What is a Standard Mortgage?

A standard mortgage is essentially a loan from a bank or building society secured on a property. Each month you will usually pay back instalments of capital and interest. A common mortgage term is 25 years, but this can be longer or shorter depending on what you need.

How Standard Mortgages Work

In effect a mortgage is a loan which helps you to buy a property. If you have access to substantial savings you may not need a mortgage. Although you may still choose to have one to retain access to your money.  

The mortgage lender will charge you interest on the amount they lend. The amount of interest can vary quite a lot depending on the circumstances. 

More often than not, you will put down a cash deposit. 

The mortgage will have a term, so over a period of years you’ll pay this back the mortgage and interest in monthly instalments.

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How Do You Get a Standard Mortgage?

A good starting point is to talk to a mortgage broker. It usually makes sense to do this early in the house buying process as this can help you understand your options, and any action you need to take to help things run smoothly. A mortgage broker can give you expert advice and guidance on the whole house buying process. 

Another important aspect to buying a property is to have a deposit. Often, lenders will ask for a minimum deposit of 5% to 15% of the property value. A deposit can come from your personal savings or could be a ‘gift’ from friends or family.

If you don’t have a big deposit, there are schemes available such as Help to Buy and Proportunity, to give you a helping hand onto the property ladder. 

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How Much Standard Mortgage Can I Afford?

How much you can get and how much you can afford should be the same thing. However, it’s important to get a professional view on whether the mortgage is affordable before applying.

It is vital that any mortgage is affordable over the long term. An unaffordable mortgage can result in arrears, defaults, and ultimately repossession of your home. Notwithstanding a whole lot of stress and unnecessary debt recovery costs. 

If you apply for a mortgage which isn’t affordable the lender will know and your application is likely to be declined.

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How Much Standard Mortgage Can I Borrow?

The amount of mortgage you can borrow will be based on an affordability assessment.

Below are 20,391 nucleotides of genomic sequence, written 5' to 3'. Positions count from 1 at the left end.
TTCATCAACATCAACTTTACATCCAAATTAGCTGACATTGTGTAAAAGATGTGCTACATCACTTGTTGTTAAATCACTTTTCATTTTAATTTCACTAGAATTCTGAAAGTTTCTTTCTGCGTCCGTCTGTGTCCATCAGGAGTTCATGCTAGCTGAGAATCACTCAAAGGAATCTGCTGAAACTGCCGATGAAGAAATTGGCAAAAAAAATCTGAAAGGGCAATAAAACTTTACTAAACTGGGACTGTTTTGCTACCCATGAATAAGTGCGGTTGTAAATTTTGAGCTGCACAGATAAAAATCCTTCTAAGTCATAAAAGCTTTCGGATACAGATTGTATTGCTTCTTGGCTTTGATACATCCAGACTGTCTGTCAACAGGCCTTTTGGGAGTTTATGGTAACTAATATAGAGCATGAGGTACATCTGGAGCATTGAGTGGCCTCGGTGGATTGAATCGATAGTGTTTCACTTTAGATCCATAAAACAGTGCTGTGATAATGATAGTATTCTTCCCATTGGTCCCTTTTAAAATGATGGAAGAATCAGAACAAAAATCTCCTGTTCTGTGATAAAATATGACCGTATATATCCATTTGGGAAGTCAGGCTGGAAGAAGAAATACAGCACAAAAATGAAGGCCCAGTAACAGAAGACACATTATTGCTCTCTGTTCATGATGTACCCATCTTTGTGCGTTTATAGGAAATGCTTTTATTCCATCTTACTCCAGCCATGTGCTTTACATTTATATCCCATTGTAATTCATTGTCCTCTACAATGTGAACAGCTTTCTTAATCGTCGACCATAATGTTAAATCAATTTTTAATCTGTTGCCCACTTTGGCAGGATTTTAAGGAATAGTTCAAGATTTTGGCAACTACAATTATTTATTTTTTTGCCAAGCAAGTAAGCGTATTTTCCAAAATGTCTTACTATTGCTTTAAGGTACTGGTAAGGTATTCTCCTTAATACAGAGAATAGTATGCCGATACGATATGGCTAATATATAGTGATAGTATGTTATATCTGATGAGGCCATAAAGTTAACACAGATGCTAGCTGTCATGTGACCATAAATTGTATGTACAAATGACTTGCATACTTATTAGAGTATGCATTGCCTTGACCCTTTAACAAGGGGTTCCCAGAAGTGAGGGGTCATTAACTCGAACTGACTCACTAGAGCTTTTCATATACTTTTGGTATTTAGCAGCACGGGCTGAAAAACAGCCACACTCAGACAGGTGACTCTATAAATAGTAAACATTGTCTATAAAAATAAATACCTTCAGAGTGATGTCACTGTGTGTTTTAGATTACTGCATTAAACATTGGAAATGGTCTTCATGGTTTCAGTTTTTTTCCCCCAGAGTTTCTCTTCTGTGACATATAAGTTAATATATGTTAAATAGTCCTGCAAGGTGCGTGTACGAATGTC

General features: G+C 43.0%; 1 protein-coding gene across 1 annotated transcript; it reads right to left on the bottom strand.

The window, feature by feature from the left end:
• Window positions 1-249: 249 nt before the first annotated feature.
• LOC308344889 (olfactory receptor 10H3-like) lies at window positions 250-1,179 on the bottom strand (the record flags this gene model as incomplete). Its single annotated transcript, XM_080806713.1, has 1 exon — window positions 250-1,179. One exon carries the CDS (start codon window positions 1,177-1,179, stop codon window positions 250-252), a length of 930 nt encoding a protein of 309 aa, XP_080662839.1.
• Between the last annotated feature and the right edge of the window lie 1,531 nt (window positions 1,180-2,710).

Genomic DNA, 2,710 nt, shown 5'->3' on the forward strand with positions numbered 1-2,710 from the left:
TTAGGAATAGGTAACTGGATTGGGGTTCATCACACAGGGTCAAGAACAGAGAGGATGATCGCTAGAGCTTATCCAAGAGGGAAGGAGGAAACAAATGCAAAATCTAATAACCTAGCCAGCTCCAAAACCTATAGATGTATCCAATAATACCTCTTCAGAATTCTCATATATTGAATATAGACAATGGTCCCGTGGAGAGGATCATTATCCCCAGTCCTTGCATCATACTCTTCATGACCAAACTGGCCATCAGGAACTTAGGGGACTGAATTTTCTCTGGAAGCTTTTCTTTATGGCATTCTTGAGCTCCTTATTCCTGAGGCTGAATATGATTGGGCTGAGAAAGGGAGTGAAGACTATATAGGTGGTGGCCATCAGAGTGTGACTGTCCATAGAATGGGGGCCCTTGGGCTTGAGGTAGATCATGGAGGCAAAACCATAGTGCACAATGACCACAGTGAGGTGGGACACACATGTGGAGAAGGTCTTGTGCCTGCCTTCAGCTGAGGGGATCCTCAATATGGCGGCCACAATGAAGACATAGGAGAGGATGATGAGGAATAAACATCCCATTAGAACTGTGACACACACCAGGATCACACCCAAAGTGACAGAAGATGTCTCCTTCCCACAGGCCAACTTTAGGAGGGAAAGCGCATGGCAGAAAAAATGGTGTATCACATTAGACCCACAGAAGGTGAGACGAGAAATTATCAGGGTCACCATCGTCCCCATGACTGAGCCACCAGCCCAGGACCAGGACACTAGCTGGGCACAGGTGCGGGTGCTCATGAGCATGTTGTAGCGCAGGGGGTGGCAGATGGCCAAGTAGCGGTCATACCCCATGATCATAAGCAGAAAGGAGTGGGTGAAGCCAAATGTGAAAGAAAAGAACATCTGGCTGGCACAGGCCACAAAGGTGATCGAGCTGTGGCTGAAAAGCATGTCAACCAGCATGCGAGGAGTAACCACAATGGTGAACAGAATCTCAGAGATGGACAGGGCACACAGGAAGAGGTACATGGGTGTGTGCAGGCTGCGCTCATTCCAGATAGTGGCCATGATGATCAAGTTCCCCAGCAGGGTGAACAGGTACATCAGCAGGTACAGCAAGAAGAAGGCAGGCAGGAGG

There are mortgage calculators available online which can estimate how much you can borrow. However, every lender has different criteria they apply to work this out. As such the best way to accurately calculate how much you can borrow is to speak to a mortgage advisor.

The most important factors in deciding how much you can borrow are:

  • Your income
  • Your expenditure
  • Your debt
  • Your credit profile


The above areas are essentially used to work out your household income and outgoings, inclusive of basic salary, benefits and bonuses.

Trying to ascertain affordability, can be a complex process. Taking into account household bills, along with any debts, such as credit cards and loans. With the result that you have enough money to cover monthly mortgage repayments.

A mortgage calculator can only work out your basic information and therefore can only give you an estimation. Having a mortgage broker can help you get specific personal advice.

How Much Mortgage Can I Get?

As above, the amount of mortgage you can get, chiefly depends on your income, expenditure, debt, and credit profile. Lenders will take all of this information into account.

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What Sort of Mortgages Are Available?

The right standard mortgage for your individual circumstances depends on many factors. For example your view on interest rates as well as your necessity for known mortgage costs, or flexibility for large capital repayments. 

Getting a good mortgage deal can save a substantial amount of money. 

There are generally three types of mortgage available; standard variable rate, discounted / tracker rate, and fixed rate mortgages.